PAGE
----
Logo Header

News & Advice

What Triggers An IRS Audit?

What Triggers An IRS Audit?

The IRS (Internal Revenue Service) selects tax returns for audit through a combination of automated and manual processes. While there is no guaranteed formula for triggering an audit, certain factors may increase the likelihood of your tax return being selected for further scrutiny. Here are some common triggers:

  • High Income: Individuals with higher incomes are often subject to more scrutiny, as there may be more complex financial transactions and opportunities for errors or omissions.
  • Unusual Deductions or Credits: Claiming deductions or credits that are significantly higher or unusual for your income level or profession may attract attention. The IRS compares your deductions and credits to statistical averages for similar taxpayers.
  • Inconsistent Information: Discrepancies between the information on your tax return and the data the IRS has received from employers, financial institutions, or other sources may lead to an audit. Ensure that your reported income matches the forms sent to the IRS.
  • Self-Employment: Self-employed individuals and small business owners may face a higher risk of audit, as there is a potential for underreporting income or incorrectly claiming business expenses.
  • Home Office Deductions: Claiming home office deductions can be a trigger, as the IRS looks closely at whether the claimed space is used exclusively for business purposes.
  • Large Charitable Contributions: Large deductions for charitable contributions relative to your income might attract attention. Make sure to keep proper documentation for all charitable contributions.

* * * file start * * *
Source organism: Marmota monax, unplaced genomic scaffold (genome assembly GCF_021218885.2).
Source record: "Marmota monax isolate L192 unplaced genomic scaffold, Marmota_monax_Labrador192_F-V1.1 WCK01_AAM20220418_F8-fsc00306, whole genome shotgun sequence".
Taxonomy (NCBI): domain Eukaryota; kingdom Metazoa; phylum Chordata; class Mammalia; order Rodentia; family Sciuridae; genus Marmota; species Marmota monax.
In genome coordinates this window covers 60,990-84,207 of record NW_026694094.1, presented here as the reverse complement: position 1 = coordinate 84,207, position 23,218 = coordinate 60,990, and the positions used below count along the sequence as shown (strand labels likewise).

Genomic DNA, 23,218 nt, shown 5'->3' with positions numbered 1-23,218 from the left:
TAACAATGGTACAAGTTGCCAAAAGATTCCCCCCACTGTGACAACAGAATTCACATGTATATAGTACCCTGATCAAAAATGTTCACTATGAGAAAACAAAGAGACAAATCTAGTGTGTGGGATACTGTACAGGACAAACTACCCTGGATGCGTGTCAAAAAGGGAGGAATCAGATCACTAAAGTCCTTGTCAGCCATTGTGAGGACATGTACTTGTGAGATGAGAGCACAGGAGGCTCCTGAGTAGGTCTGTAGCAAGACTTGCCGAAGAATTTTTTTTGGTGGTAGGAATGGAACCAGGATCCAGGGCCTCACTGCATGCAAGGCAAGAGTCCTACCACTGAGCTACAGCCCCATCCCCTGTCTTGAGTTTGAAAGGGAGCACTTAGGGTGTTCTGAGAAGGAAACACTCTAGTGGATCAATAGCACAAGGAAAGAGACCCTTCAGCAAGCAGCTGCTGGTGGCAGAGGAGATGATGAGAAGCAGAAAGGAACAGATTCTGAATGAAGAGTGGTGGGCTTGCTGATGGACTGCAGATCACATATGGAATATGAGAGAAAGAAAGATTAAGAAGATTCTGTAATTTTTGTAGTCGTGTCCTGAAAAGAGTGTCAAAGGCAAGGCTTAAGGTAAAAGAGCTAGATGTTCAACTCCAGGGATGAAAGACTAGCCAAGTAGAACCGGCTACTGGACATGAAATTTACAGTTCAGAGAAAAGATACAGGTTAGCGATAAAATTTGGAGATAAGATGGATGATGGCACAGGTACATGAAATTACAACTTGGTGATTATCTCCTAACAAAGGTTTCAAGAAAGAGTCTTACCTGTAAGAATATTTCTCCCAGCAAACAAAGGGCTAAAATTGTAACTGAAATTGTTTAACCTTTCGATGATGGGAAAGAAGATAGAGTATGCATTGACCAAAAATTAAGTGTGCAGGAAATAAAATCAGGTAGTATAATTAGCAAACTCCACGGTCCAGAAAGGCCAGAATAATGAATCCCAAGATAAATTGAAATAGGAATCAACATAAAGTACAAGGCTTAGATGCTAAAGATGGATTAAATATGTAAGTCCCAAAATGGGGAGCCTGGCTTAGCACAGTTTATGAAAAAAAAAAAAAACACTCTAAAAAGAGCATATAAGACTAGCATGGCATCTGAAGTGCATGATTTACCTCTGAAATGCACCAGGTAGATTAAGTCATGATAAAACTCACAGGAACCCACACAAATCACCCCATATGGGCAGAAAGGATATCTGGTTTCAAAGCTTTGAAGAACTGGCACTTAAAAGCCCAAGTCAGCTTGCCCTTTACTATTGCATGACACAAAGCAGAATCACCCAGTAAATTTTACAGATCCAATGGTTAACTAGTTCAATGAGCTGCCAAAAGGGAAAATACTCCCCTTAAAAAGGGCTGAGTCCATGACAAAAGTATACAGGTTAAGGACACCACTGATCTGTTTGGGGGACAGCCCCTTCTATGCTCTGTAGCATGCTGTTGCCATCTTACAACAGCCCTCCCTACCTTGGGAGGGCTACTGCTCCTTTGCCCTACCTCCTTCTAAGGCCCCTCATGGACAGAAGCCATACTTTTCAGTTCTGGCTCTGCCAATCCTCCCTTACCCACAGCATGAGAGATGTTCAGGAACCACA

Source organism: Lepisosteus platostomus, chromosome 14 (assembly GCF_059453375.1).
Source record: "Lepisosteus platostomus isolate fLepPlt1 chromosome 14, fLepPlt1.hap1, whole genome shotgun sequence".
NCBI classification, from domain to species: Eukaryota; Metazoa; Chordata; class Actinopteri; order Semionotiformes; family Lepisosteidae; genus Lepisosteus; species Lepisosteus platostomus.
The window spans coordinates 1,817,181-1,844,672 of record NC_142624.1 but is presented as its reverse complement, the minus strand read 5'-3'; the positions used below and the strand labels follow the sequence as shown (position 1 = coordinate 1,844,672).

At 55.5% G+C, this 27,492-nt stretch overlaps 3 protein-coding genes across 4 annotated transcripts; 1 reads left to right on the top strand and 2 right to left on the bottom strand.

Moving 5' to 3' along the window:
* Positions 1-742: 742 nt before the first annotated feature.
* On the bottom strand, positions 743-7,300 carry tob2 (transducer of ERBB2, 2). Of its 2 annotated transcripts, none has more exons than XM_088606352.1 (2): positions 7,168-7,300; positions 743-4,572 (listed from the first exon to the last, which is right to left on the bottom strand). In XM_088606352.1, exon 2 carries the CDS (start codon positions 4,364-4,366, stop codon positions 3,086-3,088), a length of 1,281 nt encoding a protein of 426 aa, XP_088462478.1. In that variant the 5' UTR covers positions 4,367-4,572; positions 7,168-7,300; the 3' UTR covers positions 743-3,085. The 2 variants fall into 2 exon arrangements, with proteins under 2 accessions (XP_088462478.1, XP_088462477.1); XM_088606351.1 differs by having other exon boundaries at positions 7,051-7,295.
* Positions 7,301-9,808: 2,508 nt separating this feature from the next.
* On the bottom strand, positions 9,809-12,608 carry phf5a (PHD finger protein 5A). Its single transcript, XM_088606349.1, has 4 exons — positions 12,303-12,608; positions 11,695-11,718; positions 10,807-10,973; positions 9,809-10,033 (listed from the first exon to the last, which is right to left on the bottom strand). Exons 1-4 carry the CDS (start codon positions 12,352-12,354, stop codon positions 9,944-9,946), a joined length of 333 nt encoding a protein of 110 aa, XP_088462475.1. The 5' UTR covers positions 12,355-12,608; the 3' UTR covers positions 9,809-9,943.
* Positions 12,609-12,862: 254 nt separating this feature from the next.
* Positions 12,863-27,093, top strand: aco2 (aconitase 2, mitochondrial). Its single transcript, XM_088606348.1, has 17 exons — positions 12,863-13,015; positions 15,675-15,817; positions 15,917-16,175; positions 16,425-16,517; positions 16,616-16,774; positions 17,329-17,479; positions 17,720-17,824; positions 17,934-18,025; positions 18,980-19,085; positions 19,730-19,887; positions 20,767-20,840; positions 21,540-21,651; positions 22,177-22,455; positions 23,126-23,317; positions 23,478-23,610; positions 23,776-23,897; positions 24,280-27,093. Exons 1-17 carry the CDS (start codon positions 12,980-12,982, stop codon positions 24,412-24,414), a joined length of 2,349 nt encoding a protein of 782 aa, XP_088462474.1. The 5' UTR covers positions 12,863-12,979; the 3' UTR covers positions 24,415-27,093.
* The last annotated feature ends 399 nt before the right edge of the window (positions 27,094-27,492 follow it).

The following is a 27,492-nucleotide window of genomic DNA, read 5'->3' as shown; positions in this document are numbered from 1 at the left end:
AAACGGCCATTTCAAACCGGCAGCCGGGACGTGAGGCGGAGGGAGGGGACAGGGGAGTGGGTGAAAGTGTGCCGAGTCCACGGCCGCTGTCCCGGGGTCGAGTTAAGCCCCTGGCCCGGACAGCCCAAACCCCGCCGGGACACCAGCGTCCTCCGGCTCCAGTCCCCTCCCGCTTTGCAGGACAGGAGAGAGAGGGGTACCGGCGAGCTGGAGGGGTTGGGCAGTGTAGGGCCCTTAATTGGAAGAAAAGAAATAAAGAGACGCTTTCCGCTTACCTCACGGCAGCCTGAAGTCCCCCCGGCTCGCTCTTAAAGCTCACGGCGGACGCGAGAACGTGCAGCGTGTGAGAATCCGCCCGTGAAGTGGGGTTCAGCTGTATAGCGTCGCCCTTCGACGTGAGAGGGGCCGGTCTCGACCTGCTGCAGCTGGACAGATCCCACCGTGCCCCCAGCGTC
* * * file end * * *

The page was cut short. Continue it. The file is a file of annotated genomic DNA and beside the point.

• Cash Transactions: Large amounts of cash transactions or deposits may be flagged, as the IRS is concerned about unreported income.
  • Foreign Bank Accounts and Assets: Failure to report foreign income, foreign bank accounts, or foreign assets can lead to audits, as the IRS is vigilant about uncovering offshore tax evasion.
  • Math Errors or Incomplete Forms: Simple errors on your tax return, such as mathematical mistakes or incomplete forms, can trigger an audit.
  • Random Selection: The IRS also conducts random audits for research and statistical purposes. Even if you’ve filed your return accurately, you could be selected randomly.

Being audited doesn’t necessarily imply wrongdoing. Sometimes, audits are conducted to verify specific information or resolve discrepancies. However, to minimize the risk of an audit, it’s crucial to ensure that your tax return is accurate, well-documented, and in compliance with tax laws. If you’re unsure about any aspect of your tax return, seeking advice from a tax professional can be beneficial.